[49] Given the wind speed and heat flux estimates noted here and in section 2.3, the e-folding time computed from (8) is Γ = 5.5 ± 1 days for the weather conditions post-Fabian and Γ = 23 ± 7 days for weather conditions post-Frances (Figure 18). These are slightly less than the e-folding times found in the numerical simulations, Γ = 7 days for post-Fabian weather conditions and Γ = 24 days for post-Frances conditions of higher wind speed and greater cloud cover (section 4.1).

[50] The e-folding times computed from (8) are also within the (broad) range of e-folding times estimated from GOES and drifter SST observations of sections 3.2 and 3.3, Γ = 5.5 ± 1 and Γ = 20 ± 10, for Fabian and Frances, respectively (recall our reservations about the amplitude of warming in the Frances case, section 4.1, and which applies here as well). At the outset of this analysis we posed the question, why are the e-folding times markedly different between the Fabian and Frances cases?, and an interpretation of Figure 18 comes as close to an answer as we can offer. Most of the difference in the model-computed e-folding times can be attributed to the difference in wind speed (higher post-Frances). That is, even if the cloud cover and heat fluxes had been the same, the model-estimated e-folding times would still differ by a factor of about 3 due to the difference in wind speed (wind stress). This sensitive dependence upon wind speed follows directly from the wind stress dependence of the trapping depth, (5).

4.3. Connection With the Diurnal Cycle

[51] We noted in section 2.1 that the warming in a hurricane wake is modulated by the diurnal cycle of the upper ocean. The wake warming and diurnal cycle of SST are related in several respects but most directly insofar as both depend upon the amplitude of the diurnally varying heat flux and the wind stress. In the PWP analysis, the amplitude of the diurnal cycle is estimated as [PWP, equation (17)]

equation image

where all symbols are as defined in section 4.2 and having made the approximation Pf = PQ noted there as well. Thus the amplitude of the diurnal cycle depends upon Qn and τ, but not separately upon the slowly varying heat flux anomaly δQ in the way that Γ does. That aside, larger T′ would generally be expected to go along with smaller Γ, which is what we found comparing the Fabian and Frances cases and within the extensive Frances drifter data set (Figure 12).

[52] We can attempt to use the observed amplitude of the diurnal cycle as a proxy for, e.g., the wind stress, τ. Solving (9) for τ, and then substituting into (8) gives a very simple result,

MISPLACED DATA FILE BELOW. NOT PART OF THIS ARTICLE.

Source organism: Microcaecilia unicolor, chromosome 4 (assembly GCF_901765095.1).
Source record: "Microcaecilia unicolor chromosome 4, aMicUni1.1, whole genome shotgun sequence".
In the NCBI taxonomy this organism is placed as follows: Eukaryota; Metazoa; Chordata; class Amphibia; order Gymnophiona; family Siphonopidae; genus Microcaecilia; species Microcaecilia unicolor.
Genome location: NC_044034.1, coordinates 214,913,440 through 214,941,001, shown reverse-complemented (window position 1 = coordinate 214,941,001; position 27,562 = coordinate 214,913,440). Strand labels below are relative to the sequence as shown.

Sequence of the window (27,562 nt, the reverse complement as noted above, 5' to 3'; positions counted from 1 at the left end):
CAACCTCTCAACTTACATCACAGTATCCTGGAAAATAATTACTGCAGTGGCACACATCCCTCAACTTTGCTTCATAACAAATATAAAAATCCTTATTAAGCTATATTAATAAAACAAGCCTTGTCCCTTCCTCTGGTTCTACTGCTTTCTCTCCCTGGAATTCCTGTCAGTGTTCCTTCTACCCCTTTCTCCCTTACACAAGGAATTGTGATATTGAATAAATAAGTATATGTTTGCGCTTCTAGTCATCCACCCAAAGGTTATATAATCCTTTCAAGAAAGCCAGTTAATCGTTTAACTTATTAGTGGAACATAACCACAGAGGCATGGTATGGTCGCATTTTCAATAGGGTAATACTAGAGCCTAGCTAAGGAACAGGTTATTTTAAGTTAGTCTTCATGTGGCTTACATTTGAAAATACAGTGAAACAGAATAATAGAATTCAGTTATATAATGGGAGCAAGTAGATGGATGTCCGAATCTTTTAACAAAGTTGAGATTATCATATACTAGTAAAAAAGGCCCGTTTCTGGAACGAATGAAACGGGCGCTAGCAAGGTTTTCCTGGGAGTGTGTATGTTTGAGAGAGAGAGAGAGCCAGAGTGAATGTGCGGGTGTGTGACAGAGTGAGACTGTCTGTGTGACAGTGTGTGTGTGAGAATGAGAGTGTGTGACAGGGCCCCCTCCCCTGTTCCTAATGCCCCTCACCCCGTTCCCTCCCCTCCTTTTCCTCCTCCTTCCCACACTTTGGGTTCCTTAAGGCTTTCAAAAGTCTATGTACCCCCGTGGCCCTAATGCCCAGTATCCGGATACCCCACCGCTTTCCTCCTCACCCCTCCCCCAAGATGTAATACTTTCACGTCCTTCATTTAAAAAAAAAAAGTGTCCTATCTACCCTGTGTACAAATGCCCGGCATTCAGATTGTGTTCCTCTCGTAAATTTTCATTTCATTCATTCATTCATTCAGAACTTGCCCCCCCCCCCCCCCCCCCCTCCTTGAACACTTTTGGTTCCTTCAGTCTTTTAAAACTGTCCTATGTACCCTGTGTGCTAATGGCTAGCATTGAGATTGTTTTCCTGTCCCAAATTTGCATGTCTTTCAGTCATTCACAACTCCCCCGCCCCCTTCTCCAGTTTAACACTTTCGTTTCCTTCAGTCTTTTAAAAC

equation image

if the diurnal cycle amplitude T′ can be presumed known. Substitution of the ensemble-averaged value of T′ (sections 2.1 and 3.2) into (10) along with the Qn noted above, we calculate that Γ ≈ 5 days in the Fabian case and somewhat longer, 10 days in the Frances case. The former estimate of Γ is quite good and seems to indicate consistency between the scaling analysis used here and the observed wake warming and diurnal warming. The latter estimate of Γ is too small, as if the ensemble-average T′ was too large. We suspect that the discrepancy may follow in part from the large standard deviation of T′ (comparable to the mean) which in turn followed from the large day-to-day variation of especially the cloud cover (Figure 6); from (9), a day-to-day varying Qn will produce a larger average T′ than would the average Qn. Thus the analysis that leads to (8) and (10) has taken account of a first order property of the surface heat flux, that it varies diurnally, but has taken no account of the day-to-day variation of τ or of Qn.

5. Summary and Remarks

5.1. Main Results

[53] There are four main results or conclusions from this study. The first is the more or less direct observation that SST in the cool wake of a moving hurricane will warm toward prehurricane (or equilibrium) SST on a timescale of about 5 to 20 days (e-folding time of the cool anomaly). From our experience analyzing a number of other western North Atlantic hurricanes from the 2003 and 2004 seasons, we find that the shorter timescale is the more common. However, we have also seen an example from early fall 2004 (Hurricane Jeanne, 2004; see the auxiliary material) in which a cool wake persisted with little change for several weeks until it was finally engulfed by the cooling phase of the seasonal cycle. Thus, the warming of SST in the cool wake of a hurricane can be and often is fairly rapid; it is most certainly variable from case-to-case.

[54] The second result is that this wake warming process is mainly a local phenomenon that is driven by air-sea fluxes (“local” meaning depth and time dependent). The evidence leading to this conclusion is that (1) the cool wakes faded away while remaining almost in place. (2) The areal integral of the cool anomaly clearly decreased. (3) The rate of warming was positively correlated with the amplitude of the cooling, i.e., the central and coolest part of a wake warmed the fastest, in an absolute sense. (4) The warming was most rapid during periods of clear skies and light winds, the same conditions that lead to a large amplitude diurnal cycle of SST.